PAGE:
Loving Loufest 2011, a sweet end to summer

| Cadenza Reporter

The summer music festival has a long and rich history in the United States. As the spring thaw melts into the hazy torpor of summer, temporary stages are constructed and vast, sprawling lawns are groomed for the public. Performers are hired, and the general public is invited to enjoy. The Aspen Music Festival (held each summer in Aspen, Colo.) was born in 1949, and it grew to become a nexus for quantum physicists to come give lectures on theory, mathematicians to discuss proofs and young, budding musicians to display their burgeoning talents. Rolling Stone called the legendary Woodstock festival of 1969 a top pivotal event in rock ‘n’ roll history. Lilith Fair of 1996 took America by storm with the vigor of the third wave of feminism. Needless to say, the summer music festival has long been designated as a cultural bedrock of newness. New music, new ideology, new social norms.

In the last two decades, the summer music festival has evolved. Last summer, something very important happened to St. Louis—Loufest was born.

Last weekend, I meandered on my bike through the trails of Forest Park towards the mammoth Central Field. As I approached the bike valet, I could hear the thumping bassline of Surfer Blood. I checked my bike, exchanged my two-day ticket for a chunky wristband and crossed the threshold into Loufest 2011. And let me tell you, the city of St. Louis did well. I walked through the Green Area (a large composting retainer flanked by recycling dumpsters) to get to the vendors. The booths and tables were an eclectic mix of vintage stores, traveling arts-and-crafts vendors from Illinois, record shops and Cherokee Street shops, including St. Louis Style, which sells kitschy t-shirts with an array of designs that both embrace and lightly mock St. Louis.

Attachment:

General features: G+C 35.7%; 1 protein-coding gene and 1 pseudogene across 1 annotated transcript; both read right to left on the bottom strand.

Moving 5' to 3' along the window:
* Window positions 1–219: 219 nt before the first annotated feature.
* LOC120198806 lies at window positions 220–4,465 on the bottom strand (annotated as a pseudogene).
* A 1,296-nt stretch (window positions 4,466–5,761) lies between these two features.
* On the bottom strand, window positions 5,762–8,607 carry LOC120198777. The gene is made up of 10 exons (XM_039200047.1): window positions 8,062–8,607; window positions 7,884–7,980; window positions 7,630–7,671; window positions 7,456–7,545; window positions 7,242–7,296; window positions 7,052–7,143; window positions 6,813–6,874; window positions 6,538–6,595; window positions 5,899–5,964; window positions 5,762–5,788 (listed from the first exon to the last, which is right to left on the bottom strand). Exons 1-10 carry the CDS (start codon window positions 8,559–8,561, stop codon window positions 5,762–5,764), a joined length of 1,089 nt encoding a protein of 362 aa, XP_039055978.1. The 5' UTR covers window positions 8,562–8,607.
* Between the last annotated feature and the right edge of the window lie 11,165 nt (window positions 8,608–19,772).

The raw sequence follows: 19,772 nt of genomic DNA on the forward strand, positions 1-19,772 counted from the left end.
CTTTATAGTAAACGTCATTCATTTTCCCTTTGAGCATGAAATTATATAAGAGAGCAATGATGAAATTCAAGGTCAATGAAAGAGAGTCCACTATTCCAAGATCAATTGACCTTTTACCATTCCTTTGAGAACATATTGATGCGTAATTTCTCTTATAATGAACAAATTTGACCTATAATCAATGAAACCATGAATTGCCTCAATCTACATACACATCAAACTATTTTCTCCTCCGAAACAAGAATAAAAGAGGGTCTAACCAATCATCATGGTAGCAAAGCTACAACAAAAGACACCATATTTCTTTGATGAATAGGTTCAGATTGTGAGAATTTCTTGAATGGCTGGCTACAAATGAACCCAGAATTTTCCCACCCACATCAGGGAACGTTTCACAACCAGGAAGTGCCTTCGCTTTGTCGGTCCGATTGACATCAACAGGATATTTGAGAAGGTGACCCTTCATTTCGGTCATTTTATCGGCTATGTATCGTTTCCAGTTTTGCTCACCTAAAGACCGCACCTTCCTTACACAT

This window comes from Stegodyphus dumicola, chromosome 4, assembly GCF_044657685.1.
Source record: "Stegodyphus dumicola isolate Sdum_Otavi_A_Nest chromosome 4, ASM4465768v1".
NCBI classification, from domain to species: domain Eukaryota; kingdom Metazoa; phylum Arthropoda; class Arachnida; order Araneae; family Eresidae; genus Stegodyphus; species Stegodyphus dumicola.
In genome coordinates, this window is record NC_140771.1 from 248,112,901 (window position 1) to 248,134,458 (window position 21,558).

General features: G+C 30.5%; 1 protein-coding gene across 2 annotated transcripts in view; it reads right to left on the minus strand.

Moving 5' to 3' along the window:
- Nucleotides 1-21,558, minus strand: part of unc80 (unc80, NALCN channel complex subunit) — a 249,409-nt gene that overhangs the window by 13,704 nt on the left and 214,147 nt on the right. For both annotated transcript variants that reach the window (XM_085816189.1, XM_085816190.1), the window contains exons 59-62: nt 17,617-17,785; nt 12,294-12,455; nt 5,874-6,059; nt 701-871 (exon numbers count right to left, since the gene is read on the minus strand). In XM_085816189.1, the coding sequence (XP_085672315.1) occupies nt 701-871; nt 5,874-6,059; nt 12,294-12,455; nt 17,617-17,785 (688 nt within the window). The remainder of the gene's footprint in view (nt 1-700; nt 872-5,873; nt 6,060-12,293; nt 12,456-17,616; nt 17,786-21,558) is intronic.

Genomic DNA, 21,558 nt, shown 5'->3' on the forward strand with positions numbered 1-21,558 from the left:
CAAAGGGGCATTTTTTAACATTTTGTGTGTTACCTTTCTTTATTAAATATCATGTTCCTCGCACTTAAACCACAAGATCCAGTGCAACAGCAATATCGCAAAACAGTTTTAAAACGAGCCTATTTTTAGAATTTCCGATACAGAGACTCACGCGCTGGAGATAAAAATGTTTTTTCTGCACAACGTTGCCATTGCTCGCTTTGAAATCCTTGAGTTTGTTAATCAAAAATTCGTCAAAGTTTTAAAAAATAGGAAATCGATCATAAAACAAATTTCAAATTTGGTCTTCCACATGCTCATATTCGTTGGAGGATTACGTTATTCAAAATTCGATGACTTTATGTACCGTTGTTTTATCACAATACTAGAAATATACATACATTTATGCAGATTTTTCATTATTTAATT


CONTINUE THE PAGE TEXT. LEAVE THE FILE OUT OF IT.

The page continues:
Two stages were placed at each end of the field, and the acts alternated between the two. Surfer Blood petered out on Stage 1 as DJ Questlove revved up on Stage 2. (Questlove, the drummer of the Roots, DJed in the place of his band’s performance, due to Hurricane Irene and airline/transportation difficulties.) Following Questlove was Deerhunter, whose thrumming ambient rock captivated the crowd at Stage 1. The Hold Steady, Saturday’s closer, rocked out as the sun sank below the trees and reflected off of the metropolitan skyline.

On Sunday, I checked my bike just in time for Cat Power’s mellifluous vocals and ambient guitar ensemble. Chan Marshall, lead singer, paced the stage moodily as she crooned out “The Greatest,” which was received with much-delighted applause. Chan’s soothing, almost tenor-ranged vocals and her band’s rolling guitar swells of Stage 1 gave way to the post-punk soul music of TV on the Radio on Stage 2. TV on the Radio was spunky, loud and wonderful.

As the heat of the afternoon dissipated into the light warmth of a late August night in St. Louis, the sun once more disappearing through the trees, crowds of all ages jumped and fist-pumped and cheered for the closing band, while others meandered to the outskirts of the festival. Couples held hands under the canopies of Forest Park’s lush trees, and parents set up quiet picnics with young children in the grass outside of Loufest’s thin fences. The ambience was calm, in spite of the driving rhythms of contemporary rock only a football field’s distance away. Loufest, I’ll be back in 2012.